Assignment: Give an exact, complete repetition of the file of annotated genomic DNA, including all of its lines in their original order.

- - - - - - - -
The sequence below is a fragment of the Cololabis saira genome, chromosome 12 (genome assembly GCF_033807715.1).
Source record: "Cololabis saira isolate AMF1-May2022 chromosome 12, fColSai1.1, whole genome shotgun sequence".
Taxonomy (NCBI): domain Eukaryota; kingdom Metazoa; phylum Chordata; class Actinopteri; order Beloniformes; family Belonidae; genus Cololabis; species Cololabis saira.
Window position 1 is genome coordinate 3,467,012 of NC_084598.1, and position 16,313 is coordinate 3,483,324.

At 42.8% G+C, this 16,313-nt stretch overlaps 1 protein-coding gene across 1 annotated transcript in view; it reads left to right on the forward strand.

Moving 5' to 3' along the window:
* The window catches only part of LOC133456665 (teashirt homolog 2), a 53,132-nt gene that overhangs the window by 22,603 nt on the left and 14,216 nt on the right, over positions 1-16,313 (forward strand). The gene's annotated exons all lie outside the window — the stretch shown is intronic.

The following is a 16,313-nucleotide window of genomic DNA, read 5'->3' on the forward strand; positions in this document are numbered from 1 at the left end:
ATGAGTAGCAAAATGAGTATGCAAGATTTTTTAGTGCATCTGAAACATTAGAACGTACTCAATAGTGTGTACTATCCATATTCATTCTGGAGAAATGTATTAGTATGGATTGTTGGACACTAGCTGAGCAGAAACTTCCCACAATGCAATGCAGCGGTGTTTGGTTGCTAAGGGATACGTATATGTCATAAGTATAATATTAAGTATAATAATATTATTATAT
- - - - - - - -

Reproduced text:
The sequence below is a fragment of the Cololabis saira genome, chromosome 12 (genome assembly GCF_033807715.1).
Source record: "Cololabis saira isolate AMF1-May2022 chromosome 12, fColSai1.1, whole genome shotgun sequence".
Taxonomy (NCBI): domain Eukaryota; kingdom Metazoa; phylum Chordata; class Actinopteri; order Beloniformes; family Belonidae; genus Cololabis; species Cololabis saira.
Window position 1 is genome coordinate 3,467,012 of NC_084598.1, and position 16,313 is coordinate 3,483,324.

At 42.8% G+C, this 16,313-nt stretch overlaps 1 protein-coding gene across 1 annotated transcript in view; it reads left to right on the forward strand.

Moving 5' to 3' along the window:
* The window catches only part of LOC133456665 (teashirt homolog 2), a 53,132-nt gene that overhangs the window by 22,603 nt on the left and 14,216 nt on the right, over positions 1-16,313 (forward strand). The gene's annotated exons all lie outside the window — the stretch shown is intronic.

The following is a 16,313-nucleotide window of genomic DNA, read 5'->3' on the forward strand; positions in this document are numbered from 1 at the left end:
ATGAGTAGCAAAATGAGTATGCAAGATTTTTTAGTGCATCTGAAACATTAGAACGTACTCAATAGTGTGTACTATCCATATTCATTCTGGAGAAATGTATTAGTATGGATTGTTGGACACTAGCTGAGCAGAAACTTCCCACAATGCAATGCAGCGGTGTTTGGTTGCTAAGGGATACGTATATGTCATAAGTATAATATTAAGTATAATAATATTATTATAT